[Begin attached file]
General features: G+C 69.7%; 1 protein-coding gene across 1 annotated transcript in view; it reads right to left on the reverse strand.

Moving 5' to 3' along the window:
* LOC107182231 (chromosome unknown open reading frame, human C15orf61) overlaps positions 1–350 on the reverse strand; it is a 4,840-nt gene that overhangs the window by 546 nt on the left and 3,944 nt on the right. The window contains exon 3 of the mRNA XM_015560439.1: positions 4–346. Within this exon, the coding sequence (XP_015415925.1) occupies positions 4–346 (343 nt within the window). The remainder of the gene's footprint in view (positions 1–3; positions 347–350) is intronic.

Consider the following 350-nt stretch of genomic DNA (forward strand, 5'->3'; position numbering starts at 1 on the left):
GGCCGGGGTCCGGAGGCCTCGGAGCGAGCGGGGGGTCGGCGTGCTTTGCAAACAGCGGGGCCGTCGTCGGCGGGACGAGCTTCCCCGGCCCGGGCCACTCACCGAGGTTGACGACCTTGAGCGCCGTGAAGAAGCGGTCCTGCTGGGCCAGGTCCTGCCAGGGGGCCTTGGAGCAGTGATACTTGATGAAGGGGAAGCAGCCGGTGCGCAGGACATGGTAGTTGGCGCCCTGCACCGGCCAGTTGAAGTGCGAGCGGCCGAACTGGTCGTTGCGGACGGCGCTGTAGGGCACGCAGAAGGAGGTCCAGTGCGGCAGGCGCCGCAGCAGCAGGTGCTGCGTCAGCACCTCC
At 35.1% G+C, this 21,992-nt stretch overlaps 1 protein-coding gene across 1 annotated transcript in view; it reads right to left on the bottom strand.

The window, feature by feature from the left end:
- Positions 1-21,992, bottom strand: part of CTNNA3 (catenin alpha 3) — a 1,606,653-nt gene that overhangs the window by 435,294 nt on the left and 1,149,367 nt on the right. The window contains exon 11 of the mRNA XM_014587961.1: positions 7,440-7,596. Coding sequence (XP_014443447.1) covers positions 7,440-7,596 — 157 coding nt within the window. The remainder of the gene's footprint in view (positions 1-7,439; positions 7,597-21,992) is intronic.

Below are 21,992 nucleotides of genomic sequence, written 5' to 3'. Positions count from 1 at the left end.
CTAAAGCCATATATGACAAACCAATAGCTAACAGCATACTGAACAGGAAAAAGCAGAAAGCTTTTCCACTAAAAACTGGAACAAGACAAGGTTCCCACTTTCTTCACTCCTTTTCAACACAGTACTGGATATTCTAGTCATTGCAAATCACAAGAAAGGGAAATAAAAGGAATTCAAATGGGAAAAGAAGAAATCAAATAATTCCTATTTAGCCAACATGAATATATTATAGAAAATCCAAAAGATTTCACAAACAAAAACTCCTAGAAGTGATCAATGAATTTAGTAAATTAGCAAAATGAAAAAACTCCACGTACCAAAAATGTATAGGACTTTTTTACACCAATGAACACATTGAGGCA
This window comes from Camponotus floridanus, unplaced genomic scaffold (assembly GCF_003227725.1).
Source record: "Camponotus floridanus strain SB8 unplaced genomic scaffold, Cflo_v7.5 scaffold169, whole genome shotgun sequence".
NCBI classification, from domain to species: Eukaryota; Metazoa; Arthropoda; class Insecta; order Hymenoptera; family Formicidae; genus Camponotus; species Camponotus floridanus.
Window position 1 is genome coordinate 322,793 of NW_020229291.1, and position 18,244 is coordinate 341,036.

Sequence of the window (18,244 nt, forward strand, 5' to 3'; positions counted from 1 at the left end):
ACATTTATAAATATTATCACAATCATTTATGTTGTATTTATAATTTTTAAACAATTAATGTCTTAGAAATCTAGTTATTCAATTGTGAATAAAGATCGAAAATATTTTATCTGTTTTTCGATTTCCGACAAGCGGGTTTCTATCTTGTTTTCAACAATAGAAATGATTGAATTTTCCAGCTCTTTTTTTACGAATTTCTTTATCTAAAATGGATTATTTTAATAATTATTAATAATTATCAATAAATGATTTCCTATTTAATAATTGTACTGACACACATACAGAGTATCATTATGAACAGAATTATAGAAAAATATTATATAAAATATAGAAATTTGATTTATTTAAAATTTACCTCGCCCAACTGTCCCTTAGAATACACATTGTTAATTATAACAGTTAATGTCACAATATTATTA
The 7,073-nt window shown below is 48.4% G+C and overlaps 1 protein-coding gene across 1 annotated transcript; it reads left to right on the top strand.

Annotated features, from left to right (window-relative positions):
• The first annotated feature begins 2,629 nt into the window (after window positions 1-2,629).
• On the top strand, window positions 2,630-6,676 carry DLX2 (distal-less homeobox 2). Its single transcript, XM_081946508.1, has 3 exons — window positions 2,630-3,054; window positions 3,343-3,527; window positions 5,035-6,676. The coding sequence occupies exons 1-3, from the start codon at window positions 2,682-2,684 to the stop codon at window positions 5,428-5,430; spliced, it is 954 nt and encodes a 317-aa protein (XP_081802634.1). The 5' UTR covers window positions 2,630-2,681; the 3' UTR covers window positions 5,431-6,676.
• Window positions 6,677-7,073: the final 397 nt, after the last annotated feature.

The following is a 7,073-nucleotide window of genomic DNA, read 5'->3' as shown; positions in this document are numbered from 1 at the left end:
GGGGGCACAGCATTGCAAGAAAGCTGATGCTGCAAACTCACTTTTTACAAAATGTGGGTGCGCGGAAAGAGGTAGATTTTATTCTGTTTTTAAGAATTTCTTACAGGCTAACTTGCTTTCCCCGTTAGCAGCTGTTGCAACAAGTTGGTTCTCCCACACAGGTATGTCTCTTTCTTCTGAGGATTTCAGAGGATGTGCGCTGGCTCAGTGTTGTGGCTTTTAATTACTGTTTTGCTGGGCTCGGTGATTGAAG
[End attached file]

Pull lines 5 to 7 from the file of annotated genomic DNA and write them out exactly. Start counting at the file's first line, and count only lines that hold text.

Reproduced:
GGCCGGGGTCCGGAGGCCTCGGAGCGAGCGGGGGGTCGGCGTGCTTTGCAAACAGCGGGGCCGTCGTCGGCGGGACGAGCTTCCCCGGCCCGGGCCACTCACCGAGGTTGACGACCTTGAGCGCCGTGAAGAAGCGGTCCTGCTGGGCCAGGTCCTGCCAGGGGGCCTTGGAGCAGTGATACTTGATGAAGGGGAAGCAGCCGGTGCGCAGGACATGGTAGTTGGCGCCCTGCACCGGCCAGTTGAAGTGCGAGCGGCCGAACTGGTCGTTGCGGACGGCGCTGTAGGGCACGCAGAAGGAGGTCCAGTGCGGCAGGCGCCGCAGCAGCAGGTGCTGCGTCAGCACCTCC
At 35.1% G+C, this 21,992-nt stretch overlaps 1 protein-coding gene across 1 annotated transcript in view; it reads right to left on the bottom strand.

The window, feature by feature from the left end: